The appellant, Wilhelmena Bostic, James L. Gaynor and Tommy Lee Bostic, were jointly indicted for the offense of murder of Annie Kate James. The charge against Tommy Lee Bostic was severed for the purpose of trial and the remaining two defendants were tried jointly before a jury, resulting in convictions of each and sentences of life imprisonment. Wilhelmena Bostic appeals. We affirm.
1. Appellant contends that the evidence was insufficient to support the verdict. The evidence shows that the homicide arose suddenly and without provocation from an argument over a pair of sunglasses. It occurred in the home of friends of the deceased, with many people present, including the victim, her husband and their small daughter. There was evidence of much drinking. The victim was shot three times: once in the arm, once in the thigh, and once in the chest. The autopsy showed the chest wound to be fatal. The state introduced the testimony of five people who were present at the shooting. Two witnesses testified that they saw appellant pull a pistol out of her blouse and shoot the victim. The other three witnesses testified that the victim's daughter, immediately after the first shot was fired, cried out that appellant had shot her mother. Two of the witnesses testified that they saw James Gaynor take the pistol from appellant, after the first shot, and all five witnesses testified that they saw Gaynor also shoot the victim. There was evidence introduced to the effect that the first shot fired by appellant struck the victim in the arm, passing through it. Photographs were introduced showing the relative location of the wounds on the body. Immediately after Gaynor had shot the victim, appellant was heard to say: 'Killed one of the so and so's, . . . let's get the other one," referring to the victim's husband, who was also shot in the foot by Gaynor. The victim had no weapon of any kind and there was no evidence of any violence on her part. After the homicide these two defendants left the scene together. Each defendant testified at the trial contradictory to prior statements made by them.
The case against appellant went to the jury on two alternative theories of guilt: (1) that she directly perpetrated the homicide herself; and (2) that she was a party under Georgia Criminal Code 26-801 to James Gaynor's commission of the murder. Although the jury verdict did not specifically state upon which theory appellant had been found guilty of murder, having carefully reviewed the transcript, we find the evidence adequately supports the verdict under either theory and especially under Georgia Criminal Code 26-801, which provides in pertinent part: "(a) Every person concerned in the commission of a crime is a party thereto and may be charged with and convicted of commission of the crime." Section (b) of that same Code section provides that a person is concerned in the commission of a crime only if he "(3) intentionally aids or abets in the commission of the crime."
For the sake of argument only, and without deciding, assuming the evidence did not conclusively show that the fatal shot was fired by appellant, the evidence is, nevertheless, sufficient to support a finding that appellant by her conduct encouraged, aided and abetted in the firing of the shots which killed the victim, and wounded her husband. Appellant's conviction is based on more than a mere presence at the scene of the tragedy. Swarn v. State, 230 Ga. 552 (198 SE2d 177) (1973)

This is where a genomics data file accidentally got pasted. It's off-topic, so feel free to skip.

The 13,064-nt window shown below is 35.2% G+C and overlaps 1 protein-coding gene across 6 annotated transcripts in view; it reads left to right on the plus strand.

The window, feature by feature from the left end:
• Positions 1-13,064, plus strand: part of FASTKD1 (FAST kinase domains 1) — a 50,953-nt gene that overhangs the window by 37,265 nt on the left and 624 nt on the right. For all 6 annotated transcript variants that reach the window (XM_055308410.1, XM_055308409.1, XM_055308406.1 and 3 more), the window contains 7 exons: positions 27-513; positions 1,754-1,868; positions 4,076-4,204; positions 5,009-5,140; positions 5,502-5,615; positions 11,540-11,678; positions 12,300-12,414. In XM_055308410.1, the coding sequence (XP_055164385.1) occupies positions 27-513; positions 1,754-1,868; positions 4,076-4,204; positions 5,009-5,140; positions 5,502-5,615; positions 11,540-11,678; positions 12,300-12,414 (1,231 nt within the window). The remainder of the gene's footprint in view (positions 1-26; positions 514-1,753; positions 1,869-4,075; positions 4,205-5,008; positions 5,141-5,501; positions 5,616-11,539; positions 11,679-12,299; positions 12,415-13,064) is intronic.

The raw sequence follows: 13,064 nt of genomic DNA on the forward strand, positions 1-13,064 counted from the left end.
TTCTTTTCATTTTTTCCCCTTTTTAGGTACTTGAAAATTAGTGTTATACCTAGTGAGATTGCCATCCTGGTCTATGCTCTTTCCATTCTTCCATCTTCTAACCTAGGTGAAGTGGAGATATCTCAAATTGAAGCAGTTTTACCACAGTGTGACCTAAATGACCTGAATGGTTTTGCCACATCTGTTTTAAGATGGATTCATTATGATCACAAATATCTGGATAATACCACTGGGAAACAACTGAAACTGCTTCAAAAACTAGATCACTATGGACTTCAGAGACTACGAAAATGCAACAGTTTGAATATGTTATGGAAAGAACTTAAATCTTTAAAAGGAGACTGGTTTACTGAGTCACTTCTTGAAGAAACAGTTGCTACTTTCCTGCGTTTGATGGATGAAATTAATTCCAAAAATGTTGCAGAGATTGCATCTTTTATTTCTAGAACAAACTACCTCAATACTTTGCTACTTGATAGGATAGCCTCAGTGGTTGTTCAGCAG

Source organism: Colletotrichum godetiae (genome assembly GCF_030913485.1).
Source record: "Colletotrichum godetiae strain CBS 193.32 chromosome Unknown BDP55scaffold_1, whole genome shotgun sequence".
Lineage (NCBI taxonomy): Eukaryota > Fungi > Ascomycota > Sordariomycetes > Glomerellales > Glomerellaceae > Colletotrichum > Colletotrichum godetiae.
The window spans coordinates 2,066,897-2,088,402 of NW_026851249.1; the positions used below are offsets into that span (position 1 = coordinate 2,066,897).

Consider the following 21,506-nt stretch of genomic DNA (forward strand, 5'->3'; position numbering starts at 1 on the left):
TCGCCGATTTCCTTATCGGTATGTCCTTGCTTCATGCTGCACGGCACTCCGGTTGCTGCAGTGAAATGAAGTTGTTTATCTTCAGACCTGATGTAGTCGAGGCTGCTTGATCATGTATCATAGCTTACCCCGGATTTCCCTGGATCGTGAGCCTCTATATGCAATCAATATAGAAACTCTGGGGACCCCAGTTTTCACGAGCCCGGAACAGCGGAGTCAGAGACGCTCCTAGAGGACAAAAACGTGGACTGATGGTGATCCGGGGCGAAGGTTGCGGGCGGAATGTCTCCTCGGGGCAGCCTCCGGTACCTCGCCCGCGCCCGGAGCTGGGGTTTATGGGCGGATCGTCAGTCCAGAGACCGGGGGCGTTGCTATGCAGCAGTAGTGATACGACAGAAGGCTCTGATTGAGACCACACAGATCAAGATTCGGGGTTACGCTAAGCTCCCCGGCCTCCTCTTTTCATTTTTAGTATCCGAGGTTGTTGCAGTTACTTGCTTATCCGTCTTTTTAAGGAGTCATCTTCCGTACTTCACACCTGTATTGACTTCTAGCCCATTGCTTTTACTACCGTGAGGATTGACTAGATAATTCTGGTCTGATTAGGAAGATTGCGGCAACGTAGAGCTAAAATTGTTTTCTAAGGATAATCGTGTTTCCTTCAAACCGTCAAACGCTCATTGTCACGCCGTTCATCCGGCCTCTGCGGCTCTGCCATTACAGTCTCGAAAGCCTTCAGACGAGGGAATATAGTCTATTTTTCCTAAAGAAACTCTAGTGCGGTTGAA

; Perkins v. State, 231 Ga. 680 (203 SE2d 854) (1974)
2. Appellant contends that the trial court erred in charging the jury that, "If one shoots another with a pistol without justification, even if the intent was only to wound, malice is conclusively presumed." Appellant argues that the instructions of the court, in effect, allowed the jury to conclusively presume malice if they found that appellant had shot the victim. Further, appellant contends that the instructions were not tailored to the unique proof in the case and thus shut the door to a conviction on aggravated assault.
We find appellant's arguments without merit. In reviewing the court's charge to the jury, the charge should be considered as a whole. Spencer v. State, 231 Ga. 705 (203 SE2d 856) (1974)
; Hudson v. State, 237 Ga. 443 (228 SE2d 834) (1976)
. A review of the entire charge shows that the trial judge had informed the jury that, "the burden is placed upon the state to prove each essential element of the charge made in the indictment beyond a reasonable doubt," one of the elements being malice. It cannot be said that the trial judge charged the jury that murder is to be presumed whenever one person kills another with a deadly weapon. The use of the word "conclusively" in the jury charge can only be fairly understood when read in conjunction with the trial court's use of the words without justification," within the same sentence. (Emphasis supplied.) When these words are read together with the entire charge made by the court, it is clear that there was a fair and full charge covering the issues to be resolved by the jury and making it quite clear that the burden was upon the state to prove every element of the crime beyond a reasonable doubt. Spencer, supra.
Since there was no charge on aggravated assault and appellant's counsel did not request a charge on that theory, she cannot now come before the court and claim that the trial judge unfairly closed the possibility of her being found guilty of an offense other than murder or voluntary manslaughter.
Beverly B. Hayes, District Attorney, Arthur K. Bolton, Attorney General, Isaac Byrd, Staff Assistant Attorney General, for appellee.